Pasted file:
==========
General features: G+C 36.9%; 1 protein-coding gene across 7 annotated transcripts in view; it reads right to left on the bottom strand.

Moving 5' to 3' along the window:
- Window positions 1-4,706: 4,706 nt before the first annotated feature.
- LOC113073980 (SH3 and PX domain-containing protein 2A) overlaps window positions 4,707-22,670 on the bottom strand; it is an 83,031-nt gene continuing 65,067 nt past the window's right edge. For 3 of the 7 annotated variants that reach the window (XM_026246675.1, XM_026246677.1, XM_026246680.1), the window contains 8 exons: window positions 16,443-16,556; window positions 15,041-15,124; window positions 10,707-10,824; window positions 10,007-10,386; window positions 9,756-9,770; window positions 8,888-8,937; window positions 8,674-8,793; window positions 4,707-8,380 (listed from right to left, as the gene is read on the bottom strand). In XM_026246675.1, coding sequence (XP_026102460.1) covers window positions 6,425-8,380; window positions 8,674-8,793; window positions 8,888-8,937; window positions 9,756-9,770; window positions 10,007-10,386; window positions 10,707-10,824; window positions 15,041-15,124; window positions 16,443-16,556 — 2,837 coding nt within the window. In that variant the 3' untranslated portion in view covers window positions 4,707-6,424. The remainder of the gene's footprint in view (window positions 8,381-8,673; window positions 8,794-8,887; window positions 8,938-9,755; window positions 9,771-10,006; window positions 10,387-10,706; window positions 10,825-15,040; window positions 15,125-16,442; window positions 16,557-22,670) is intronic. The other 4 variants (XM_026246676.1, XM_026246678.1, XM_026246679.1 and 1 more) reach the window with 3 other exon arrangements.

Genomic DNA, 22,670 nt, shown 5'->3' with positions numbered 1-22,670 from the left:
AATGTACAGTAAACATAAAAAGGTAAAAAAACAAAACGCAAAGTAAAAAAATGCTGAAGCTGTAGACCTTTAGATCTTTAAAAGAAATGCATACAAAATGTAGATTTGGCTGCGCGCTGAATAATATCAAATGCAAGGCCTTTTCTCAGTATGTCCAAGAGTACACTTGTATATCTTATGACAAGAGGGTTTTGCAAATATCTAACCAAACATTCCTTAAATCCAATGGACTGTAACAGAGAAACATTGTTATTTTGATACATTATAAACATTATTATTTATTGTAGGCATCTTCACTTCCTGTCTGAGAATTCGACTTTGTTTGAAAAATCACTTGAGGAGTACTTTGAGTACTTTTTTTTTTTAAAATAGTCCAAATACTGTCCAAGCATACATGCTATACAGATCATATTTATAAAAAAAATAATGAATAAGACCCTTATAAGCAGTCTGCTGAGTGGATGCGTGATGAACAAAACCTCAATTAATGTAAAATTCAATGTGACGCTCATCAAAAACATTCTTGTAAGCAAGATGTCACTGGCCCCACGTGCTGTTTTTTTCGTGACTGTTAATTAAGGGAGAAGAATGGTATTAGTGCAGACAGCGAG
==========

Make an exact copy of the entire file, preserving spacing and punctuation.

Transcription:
General features: G+C 36.9%; 1 protein-coding gene across 7 annotated transcripts in view; it reads right to left on the bottom strand.

Moving 5' to 3' along the window:
- Window positions 1-4,706: 4,706 nt before the first annotated feature.
- LOC113073980 (SH3 and PX domain-containing protein 2A) overlaps window positions 4,707-22,670 on the bottom strand; it is an 83,031-nt gene continuing 65,067 nt past the window's right edge. For 3 of the 7 annotated variants that reach the window (XM_026246675.1, XM_026246677.1, XM_026246680.1), the window contains 8 exons: window positions 16,443-16,556; window positions 15,041-15,124; window positions 10,707-10,824; window positions 10,007-10,386; window positions 9,756-9,770; window positions 8,888-8,937; window positions 8,674-8,793; window positions 4,707-8,380 (listed from right to left, as the gene is read on the bottom strand). In XM_026246675.1, coding sequence (XP_026102460.1) covers window positions 6,425-8,380; window positions 8,674-8,793; window positions 8,888-8,937; window positions 9,756-9,770; window positions 10,007-10,386; window positions 10,707-10,824; window positions 15,041-15,124; window positions 16,443-16,556 — 2,837 coding nt within the window. In that variant the 3' untranslated portion in view covers window positions 4,707-6,424. The remainder of the gene's footprint in view (window positions 8,381-8,673; window positions 8,794-8,887; window positions 8,938-9,755; window positions 9,771-10,006; window positions 10,387-10,706; window positions 10,825-15,040; window positions 15,125-16,442; window positions 16,557-22,670) is intronic. The other 4 variants (XM_026246676.1, XM_026246678.1, XM_026246679.1 and 1 more) reach the window with 3 other exon arrangements.

Genomic DNA, 22,670 nt, shown 5'->3' with positions numbered 1-22,670 from the left:
AATGTACAGTAAACATAAAAAGGTAAAAAAACAAAACGCAAAGTAAAAAAATGCTGAAGCTGTAGACCTTTAGATCTTTAAAAGAAATGCATACAAAATGTAGATTTGGCTGCGCGCTGAATAATATCAAATGCAAGGCCTTTTCTCAGTATGTCCAAGAGTACACTTGTATATCTTATGACAAGAGGGTTTTGCAAATATCTAACCAAACATTCCTTAAATCCAATGGACTGTAACAGAGAAACATTGTTATTTTGATACATTATAAACATTATTATTTATTGTAGGCATCTTCACTTCCTGTCTGAGAATTCGACTTTGTTTGAAAAATCACTTGAGGAGTACTTTGAGTACTTTTTTTTTTTAAAATAGTCCAAATACTGTCCAAGCATACATGCTATACAGATCATATTTATAAAAAAAATAATGAATAAGACCCTTATAAGCAGTCTGCTGAGTGGATGCGTGATGAACAAAACCTCAATTAATGTAAAATTCAATGTGACGCTCATCAAAAACATTCTTGTAAGCAAGATGTCACTGGCCCCACGTGCTGTTTTTTTCGTGACTGTTAATTAAGGGAGAAGAATGGTATTAGTGCAGACAGCGAG